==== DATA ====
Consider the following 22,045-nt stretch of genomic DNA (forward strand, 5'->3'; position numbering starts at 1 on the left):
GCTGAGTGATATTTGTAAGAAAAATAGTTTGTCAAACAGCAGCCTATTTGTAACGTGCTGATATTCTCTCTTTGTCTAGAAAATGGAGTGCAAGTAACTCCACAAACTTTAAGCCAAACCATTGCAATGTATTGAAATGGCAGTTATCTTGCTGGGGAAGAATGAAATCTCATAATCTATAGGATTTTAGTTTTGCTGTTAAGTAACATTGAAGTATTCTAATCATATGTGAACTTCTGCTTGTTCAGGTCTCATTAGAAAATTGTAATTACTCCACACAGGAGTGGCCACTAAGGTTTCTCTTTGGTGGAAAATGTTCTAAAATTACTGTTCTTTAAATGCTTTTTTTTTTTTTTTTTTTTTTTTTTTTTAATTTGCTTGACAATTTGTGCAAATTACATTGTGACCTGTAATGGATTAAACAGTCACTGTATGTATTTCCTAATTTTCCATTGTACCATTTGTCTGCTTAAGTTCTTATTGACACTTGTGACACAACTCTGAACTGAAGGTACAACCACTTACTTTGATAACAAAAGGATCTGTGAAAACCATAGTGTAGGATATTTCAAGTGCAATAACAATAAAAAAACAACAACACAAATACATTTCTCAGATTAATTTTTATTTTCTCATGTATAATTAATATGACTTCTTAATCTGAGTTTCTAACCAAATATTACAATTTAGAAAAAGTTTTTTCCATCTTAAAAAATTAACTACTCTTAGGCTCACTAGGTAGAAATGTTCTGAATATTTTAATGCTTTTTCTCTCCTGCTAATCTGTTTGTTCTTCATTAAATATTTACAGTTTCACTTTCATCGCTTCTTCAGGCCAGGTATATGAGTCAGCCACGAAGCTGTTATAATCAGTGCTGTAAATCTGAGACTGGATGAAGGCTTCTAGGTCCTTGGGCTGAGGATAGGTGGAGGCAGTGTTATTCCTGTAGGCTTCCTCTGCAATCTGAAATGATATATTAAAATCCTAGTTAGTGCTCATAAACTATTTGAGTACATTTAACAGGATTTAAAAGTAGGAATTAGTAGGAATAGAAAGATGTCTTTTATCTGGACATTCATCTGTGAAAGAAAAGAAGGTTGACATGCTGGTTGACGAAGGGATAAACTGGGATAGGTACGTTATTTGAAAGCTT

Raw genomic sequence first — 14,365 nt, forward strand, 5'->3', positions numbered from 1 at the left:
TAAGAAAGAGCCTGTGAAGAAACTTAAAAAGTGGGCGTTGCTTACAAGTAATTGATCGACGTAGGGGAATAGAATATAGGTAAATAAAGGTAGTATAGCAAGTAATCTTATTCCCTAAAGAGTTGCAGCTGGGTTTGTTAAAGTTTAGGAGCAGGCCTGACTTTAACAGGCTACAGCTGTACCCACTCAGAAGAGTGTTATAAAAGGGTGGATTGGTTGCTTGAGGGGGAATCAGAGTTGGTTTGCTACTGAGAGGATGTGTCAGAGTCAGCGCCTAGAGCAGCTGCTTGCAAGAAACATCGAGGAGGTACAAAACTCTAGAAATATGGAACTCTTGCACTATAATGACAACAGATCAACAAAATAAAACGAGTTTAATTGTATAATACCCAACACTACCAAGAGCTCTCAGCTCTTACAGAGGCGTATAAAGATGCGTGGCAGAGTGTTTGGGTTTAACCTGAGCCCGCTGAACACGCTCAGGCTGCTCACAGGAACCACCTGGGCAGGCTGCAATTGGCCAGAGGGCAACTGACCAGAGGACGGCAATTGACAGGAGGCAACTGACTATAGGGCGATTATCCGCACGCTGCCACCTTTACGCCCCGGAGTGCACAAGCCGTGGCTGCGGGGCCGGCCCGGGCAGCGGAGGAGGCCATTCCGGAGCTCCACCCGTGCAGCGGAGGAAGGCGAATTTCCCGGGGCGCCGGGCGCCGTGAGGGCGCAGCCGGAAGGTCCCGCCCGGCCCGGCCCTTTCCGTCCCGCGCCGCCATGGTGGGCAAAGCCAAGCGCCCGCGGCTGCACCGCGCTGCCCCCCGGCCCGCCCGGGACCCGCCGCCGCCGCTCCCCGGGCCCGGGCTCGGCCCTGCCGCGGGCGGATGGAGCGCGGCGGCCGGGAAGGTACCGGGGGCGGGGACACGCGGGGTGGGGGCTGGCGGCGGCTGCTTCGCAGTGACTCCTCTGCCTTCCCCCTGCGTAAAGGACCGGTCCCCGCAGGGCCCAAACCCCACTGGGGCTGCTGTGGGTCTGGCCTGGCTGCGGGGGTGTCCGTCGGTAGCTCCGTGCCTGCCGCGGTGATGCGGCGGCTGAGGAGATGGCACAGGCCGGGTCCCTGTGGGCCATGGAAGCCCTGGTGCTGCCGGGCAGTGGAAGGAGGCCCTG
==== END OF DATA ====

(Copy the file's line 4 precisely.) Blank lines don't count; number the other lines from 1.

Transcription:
TAAGAAAGAGCCTGTGAAGAAACTTAAAAAGTGGGCGTTGCTTACAAGTAATTGATCGACGTAGGGGAATAGAATATAGGTAAATAAAGGTAGTATAGCAAGTAATCTTATTCCCTAAAGAGTTGCAGCTGGGTTTGTTAAAGTTTAGGAGCAGGCCTGACTTTAACAGGCTACAGCTGTACCCACTCAGAAGAGTGTTATAAAAGGGTGGATTGGTTGCTTGAGGGGGAATCAGAGTTGGTTTGCTACTGAGAGGATGTGTCAGAGTCAGCGCCTAGAGCAGCTGCTTGCAAGAAACATCGAGGAGGTACAAAACTCTAGAAATATGGAACTCTTGCACTATAATGACAACAGATCAACAAAATAAAACGAGTTTAATTGTATAATACCCAACACTACCAAGAGCTCTCAGCTCTTACAGAGGCGTATAAAGATGCGTGGCAGAGTGTTTGGGTTTAACCTGAGCCCGCTGAACACGCTCAGGCTGCTCACAGGAACCACCTGGGCAGGCTGCAATTGGCCAGAGGGCAACTGACCAGAGGACGGCAATTGACAGGAGGCAACTGACTATAGGGCGATTATCCGCACGCTGCCACCTTTACGCCCCGGAGTGCACAAGCCGTGGCTGCGGGGCCGGCCCGGGCAGCGGAGGAGGCCATTCCGGAGCTCCACCCGTGCAGCGGAGGAAGGCGAATTTCCCGGGGCGCCGGGCGCCGTGAGGGCGCAGCCGGAAGGTCCCGCCCGGCCCGGCCCTTTCCGTCCCGCGCCGCCATGGTGGGCAAAGCCAAGCGCCCGCGGCTGCACCGCGCTGCCCCCCGGCCCGCCCGGGACCCGCCGCCGCCGCTCCCCGGGCCCGGGCTCGGCCCTGCCGCGGGCGGATGGAGCGCGGCGGCCGGGAAGGTACCGGGGGCGGGGACACGCGGGGTGGGGGCTGGCGGCGGCTGCTTCGCAGTGACTCCTCTGCCTTCCCCCTGCGTAAAGGACCGGTCCCCGCAGGGCCCAAACCCCACTGGGGCTGCTGTGGGTCTGGCCTGGCTGCGGGGGTGTCCGTCGGTAGCTCCGTGCCTGCCGCGGTGATGCGGCGGCTGAGGAGATGGCACAGGCCGGGTCCCTGTGGGCCATGGAAGCCCTGGTGCTGCCGGGCAGTGGAAGGAGGCCCTG